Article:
Lee’s Journey to Filmmaker and CEO
Lee is a filmmaker who reports that he struggled his whole life with traditional schooling. To make matters worse, his creativity was not identified at a young age, despite having a family who was well involved in the artistic world. It has taken Lee many years to feel that he is a “legitimate” filmmaker and many more to take ownership of his role as CEO of his own business. Here are the highlights of our interview with Lee.
- Lee did not realize that filmmaking and screenwriting were career options until college. He did not have access to a creative writing class until high school.
- Lee wishes that he had a more nurturing and supportive environment that would have taught him the value of failing early and often at a much younger age.
- Lee was often made fun of at school for his creative ideas and his high level of emotional sensitivity.
- He was diagnosed with many mental health challenges and did not realize until much later that his anxiety was a result of a mismatch between his personality and the type of school he was enrolled in.
- He wishes he was given more opportunities to explore at a much younger age.
If Lee could design a program for visual artists, he would prioritize these 3 things:
- Understanding the feedback of business people who, at first glance, may not understand the creative process
- Build relationships first
- Become a student of the world and learn about different cultures
Susan’s Transition to Graduate School
Susan is a bright and talented young woman in her mid-twenties. Having attended a traditional 4 year college in the US as an international student, she found that her professors and mentors in academia could not prepare her for a job search. Although she and her friends dream about starting their own businesses, it has been difficult for Susan to find the support that she needs. As a result, Susan has accepted admission to an arts management program in France. If there had been another alternative, Susan may have taken a more entrepreneurial path.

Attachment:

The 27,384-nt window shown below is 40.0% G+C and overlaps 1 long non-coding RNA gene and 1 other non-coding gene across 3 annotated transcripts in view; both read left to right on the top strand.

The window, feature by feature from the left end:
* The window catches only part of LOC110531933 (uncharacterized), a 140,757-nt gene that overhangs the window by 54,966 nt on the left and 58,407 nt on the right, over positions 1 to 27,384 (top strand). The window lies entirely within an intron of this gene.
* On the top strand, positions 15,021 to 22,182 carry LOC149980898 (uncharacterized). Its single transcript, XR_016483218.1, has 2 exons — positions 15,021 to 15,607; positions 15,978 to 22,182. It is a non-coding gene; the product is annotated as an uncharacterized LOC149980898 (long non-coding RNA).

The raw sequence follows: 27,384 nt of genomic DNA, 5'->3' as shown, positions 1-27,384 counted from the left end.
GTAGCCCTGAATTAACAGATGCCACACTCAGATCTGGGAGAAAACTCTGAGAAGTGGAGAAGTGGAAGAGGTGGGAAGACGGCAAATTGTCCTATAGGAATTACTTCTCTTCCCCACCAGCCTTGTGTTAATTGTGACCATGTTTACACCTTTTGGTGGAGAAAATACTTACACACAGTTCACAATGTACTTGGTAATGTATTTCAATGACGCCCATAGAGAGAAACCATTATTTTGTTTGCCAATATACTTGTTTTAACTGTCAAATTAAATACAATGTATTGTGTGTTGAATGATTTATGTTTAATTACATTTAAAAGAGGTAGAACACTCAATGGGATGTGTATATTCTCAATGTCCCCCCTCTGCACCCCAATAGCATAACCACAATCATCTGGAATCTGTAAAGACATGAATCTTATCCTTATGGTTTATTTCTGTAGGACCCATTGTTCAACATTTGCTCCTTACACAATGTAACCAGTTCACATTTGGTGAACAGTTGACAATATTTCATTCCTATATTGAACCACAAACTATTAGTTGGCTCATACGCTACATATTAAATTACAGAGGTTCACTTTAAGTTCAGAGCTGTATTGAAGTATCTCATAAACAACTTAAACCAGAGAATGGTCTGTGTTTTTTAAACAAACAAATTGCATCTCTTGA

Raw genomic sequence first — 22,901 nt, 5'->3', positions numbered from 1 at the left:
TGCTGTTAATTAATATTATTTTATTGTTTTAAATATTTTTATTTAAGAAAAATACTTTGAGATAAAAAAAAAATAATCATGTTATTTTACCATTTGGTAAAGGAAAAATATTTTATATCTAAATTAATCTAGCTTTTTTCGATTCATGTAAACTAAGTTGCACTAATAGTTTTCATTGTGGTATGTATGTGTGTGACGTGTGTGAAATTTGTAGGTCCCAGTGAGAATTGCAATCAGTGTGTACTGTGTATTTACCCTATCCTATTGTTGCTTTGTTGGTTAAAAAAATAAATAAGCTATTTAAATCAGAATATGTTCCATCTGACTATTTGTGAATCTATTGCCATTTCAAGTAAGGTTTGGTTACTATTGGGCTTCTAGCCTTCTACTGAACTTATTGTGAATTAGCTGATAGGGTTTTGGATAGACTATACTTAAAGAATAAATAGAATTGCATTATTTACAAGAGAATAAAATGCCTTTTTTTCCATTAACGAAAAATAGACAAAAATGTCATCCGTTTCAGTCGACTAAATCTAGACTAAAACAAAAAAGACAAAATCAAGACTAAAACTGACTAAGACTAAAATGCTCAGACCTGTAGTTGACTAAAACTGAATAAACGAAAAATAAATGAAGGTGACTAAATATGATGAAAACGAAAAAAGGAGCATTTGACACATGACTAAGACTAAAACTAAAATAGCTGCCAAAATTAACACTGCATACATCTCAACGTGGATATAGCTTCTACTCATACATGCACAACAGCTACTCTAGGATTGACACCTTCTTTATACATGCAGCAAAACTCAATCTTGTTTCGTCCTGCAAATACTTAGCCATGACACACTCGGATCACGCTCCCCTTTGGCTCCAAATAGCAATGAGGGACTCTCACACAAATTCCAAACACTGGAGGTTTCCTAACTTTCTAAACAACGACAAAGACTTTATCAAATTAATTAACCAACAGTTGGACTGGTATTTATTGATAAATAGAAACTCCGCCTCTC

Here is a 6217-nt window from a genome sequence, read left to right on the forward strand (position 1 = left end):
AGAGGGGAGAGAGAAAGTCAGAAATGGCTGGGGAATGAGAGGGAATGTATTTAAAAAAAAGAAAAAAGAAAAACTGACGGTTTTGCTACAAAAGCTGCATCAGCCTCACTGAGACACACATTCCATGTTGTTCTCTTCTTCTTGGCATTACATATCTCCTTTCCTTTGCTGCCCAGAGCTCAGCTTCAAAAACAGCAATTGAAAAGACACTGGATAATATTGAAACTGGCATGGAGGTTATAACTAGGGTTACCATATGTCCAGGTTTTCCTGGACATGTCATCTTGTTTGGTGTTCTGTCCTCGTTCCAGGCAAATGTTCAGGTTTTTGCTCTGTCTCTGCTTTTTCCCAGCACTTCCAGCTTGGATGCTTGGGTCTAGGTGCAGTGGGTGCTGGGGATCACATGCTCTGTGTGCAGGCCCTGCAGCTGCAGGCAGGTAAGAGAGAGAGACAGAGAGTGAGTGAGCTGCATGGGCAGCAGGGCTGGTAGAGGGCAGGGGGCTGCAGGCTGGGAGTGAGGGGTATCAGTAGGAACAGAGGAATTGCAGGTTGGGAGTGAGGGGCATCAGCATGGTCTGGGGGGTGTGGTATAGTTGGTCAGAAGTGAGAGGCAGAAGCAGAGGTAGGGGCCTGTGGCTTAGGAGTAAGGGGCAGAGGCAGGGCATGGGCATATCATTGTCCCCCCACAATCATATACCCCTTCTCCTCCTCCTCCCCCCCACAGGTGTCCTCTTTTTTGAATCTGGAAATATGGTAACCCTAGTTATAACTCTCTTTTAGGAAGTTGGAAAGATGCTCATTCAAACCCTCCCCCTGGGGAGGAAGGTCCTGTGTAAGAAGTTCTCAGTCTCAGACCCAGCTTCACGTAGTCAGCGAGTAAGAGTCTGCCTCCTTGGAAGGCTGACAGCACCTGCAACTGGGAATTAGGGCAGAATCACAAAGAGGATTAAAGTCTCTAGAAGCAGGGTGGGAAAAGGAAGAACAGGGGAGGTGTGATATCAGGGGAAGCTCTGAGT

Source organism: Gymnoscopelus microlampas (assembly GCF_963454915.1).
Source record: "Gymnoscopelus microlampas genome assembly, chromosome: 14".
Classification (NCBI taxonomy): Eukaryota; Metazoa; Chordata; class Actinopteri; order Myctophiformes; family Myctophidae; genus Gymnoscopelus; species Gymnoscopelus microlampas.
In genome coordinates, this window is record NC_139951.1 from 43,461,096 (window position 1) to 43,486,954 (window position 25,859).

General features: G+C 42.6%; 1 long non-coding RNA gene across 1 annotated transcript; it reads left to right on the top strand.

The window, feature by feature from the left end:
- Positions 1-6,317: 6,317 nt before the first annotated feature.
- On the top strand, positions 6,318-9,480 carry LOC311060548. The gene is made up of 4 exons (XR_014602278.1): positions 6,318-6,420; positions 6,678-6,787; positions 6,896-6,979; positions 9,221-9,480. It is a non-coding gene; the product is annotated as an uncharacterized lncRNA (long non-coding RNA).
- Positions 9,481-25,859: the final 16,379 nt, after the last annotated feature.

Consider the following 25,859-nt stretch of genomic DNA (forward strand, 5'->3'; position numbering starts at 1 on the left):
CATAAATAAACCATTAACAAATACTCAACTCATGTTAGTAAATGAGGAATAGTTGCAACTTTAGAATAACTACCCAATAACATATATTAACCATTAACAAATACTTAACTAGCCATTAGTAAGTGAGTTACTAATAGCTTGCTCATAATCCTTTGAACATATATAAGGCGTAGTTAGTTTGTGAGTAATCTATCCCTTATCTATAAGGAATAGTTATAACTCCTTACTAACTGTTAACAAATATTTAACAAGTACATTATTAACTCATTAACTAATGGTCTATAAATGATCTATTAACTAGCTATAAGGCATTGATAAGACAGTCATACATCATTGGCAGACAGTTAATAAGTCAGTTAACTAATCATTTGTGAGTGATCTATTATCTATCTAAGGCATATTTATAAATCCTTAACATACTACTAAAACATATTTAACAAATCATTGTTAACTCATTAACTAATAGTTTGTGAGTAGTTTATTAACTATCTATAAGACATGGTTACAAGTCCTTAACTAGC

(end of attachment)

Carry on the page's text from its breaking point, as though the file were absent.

Susan reported that the biggest impediment for her creative friends in getting a job after college is the lack of support and skills in networking, business development, and marketing the self. Susan believe that all visual artists would benefit from basic psychology classes to teach them how to work with actual clients and build the relationships necessary to launch a successful business.
If Susan could design a program for visual artists, she would prioritize these 3 things:
- Visual artists should study the basic neuroscience of creativity and relationship skills in order to understand how human process information.
- A stronger international focus, especially with collaboration with Asian and South East Asian countries
- Begin to truly explore the combination of visual art and technology so more families would view an artistic career as a viable career option